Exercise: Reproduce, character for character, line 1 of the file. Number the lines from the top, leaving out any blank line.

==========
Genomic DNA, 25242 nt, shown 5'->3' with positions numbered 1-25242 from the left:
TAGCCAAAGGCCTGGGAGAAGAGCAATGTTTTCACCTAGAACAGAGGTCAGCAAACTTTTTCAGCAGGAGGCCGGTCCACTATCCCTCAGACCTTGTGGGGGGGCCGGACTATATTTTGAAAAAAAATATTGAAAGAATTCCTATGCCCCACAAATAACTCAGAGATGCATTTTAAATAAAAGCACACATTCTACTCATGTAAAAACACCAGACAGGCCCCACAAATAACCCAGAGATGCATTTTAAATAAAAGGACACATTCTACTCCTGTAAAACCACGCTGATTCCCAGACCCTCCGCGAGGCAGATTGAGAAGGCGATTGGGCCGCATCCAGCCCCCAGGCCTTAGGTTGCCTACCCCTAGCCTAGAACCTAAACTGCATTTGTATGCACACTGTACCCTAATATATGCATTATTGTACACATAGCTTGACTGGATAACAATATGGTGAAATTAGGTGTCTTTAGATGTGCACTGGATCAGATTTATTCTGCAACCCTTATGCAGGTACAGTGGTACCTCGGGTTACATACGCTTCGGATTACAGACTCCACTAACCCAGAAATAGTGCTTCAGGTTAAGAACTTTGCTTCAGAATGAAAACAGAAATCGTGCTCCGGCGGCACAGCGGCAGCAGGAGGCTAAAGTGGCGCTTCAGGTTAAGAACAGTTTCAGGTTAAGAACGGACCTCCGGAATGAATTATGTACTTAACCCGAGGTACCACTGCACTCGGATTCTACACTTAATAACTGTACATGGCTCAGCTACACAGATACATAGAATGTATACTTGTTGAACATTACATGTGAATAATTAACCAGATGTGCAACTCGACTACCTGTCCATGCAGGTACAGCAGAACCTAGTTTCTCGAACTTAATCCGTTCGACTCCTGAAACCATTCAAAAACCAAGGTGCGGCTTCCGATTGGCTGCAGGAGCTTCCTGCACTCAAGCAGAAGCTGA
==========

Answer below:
Genomic DNA, 25242 nt, shown 5'->3' with positions numbered 1-25242 from the left: